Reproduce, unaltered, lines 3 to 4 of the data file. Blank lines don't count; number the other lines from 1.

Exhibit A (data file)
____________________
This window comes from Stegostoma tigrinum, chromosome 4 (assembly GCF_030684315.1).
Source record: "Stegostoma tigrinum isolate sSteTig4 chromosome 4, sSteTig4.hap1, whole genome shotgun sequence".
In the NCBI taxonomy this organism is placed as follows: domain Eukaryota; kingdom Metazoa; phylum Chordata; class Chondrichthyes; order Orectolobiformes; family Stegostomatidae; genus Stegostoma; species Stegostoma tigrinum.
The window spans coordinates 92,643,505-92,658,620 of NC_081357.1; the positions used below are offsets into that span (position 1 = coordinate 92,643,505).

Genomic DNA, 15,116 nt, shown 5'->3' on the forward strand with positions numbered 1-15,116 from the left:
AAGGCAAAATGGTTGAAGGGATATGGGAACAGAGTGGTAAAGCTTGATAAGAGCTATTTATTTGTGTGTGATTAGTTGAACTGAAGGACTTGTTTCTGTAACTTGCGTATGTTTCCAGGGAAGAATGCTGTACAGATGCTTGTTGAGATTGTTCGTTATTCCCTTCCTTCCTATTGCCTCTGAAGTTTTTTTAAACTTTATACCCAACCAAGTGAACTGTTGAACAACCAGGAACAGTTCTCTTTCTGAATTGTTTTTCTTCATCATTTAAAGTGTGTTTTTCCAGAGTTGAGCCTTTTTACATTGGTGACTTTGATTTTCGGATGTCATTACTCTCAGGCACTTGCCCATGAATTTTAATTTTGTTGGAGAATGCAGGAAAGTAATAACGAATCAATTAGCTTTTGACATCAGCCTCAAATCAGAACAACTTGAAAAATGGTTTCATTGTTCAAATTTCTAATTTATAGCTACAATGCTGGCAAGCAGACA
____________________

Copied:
In the NCBI taxonomy this organism is placed as follows: domain Eukaryota; kingdom Metazoa; phylum Chordata; class Chondrichthyes; order Orectolobiformes; family Stegostomatidae; genus Stegostoma; species Stegostoma tigrinum.
The window spans coordinates 92,643,505-92,658,620 of NC_081357.1; the positions used below are offsets into that span (position 1 = coordinate 92,643,505).